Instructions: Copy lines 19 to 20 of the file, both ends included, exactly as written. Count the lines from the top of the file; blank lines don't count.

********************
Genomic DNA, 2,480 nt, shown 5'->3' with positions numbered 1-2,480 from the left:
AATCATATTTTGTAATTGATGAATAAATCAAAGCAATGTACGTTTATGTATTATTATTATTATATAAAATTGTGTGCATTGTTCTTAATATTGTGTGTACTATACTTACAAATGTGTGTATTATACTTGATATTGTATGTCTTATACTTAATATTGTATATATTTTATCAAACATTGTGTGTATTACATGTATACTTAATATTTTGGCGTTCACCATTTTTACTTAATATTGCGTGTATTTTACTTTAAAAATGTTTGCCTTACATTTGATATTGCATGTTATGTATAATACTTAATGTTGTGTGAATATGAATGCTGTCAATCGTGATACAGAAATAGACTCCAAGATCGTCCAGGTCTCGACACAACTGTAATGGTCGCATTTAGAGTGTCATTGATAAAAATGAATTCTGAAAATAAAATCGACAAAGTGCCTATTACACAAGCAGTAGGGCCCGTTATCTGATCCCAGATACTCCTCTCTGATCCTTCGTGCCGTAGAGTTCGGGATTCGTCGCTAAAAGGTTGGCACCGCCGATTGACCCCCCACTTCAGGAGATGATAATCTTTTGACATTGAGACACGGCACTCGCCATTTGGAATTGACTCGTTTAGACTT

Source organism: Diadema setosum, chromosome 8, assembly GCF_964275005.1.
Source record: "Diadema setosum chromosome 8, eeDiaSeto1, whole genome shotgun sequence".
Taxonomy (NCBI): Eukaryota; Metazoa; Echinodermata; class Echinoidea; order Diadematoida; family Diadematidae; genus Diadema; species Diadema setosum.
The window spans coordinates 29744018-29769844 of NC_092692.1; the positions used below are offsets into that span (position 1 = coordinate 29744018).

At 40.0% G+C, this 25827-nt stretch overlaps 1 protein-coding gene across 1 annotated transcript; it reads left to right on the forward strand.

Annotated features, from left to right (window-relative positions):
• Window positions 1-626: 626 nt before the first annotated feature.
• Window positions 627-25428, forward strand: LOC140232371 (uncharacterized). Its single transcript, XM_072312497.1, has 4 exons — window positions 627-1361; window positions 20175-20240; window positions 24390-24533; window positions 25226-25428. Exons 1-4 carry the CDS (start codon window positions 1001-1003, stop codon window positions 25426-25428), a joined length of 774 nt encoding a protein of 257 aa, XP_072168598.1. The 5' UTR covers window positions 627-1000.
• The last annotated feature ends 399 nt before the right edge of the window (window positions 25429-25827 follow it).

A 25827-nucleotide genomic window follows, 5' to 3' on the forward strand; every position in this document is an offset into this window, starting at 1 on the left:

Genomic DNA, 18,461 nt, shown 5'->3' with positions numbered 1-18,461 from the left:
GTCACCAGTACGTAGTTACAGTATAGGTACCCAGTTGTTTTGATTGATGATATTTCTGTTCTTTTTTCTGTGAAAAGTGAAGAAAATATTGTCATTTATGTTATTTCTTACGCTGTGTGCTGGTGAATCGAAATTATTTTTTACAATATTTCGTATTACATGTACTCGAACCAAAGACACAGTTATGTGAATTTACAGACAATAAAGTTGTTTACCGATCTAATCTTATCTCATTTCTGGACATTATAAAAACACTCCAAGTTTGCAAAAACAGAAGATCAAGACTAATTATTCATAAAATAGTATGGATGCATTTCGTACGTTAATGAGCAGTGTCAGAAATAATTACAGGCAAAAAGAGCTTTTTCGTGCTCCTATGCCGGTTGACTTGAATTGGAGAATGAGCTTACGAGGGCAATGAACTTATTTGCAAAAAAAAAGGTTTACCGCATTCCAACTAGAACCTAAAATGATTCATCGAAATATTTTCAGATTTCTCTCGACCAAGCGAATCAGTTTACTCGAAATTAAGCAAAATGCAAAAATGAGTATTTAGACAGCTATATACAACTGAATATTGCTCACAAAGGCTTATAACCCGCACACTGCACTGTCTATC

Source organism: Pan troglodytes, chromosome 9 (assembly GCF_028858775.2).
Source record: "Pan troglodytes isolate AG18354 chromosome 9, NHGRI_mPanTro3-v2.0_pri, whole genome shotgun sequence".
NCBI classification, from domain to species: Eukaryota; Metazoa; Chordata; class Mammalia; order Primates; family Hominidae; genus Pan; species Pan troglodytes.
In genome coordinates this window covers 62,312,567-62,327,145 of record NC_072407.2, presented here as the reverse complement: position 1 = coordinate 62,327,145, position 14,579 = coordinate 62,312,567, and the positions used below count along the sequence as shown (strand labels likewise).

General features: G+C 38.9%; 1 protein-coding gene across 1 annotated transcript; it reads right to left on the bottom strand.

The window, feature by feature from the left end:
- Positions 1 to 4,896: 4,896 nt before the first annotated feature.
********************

General features: G+C 38.9%; 1 protein-coding gene across 1 annotated transcript; it reads right to left on the bottom strand.

The window, feature by feature from the left end: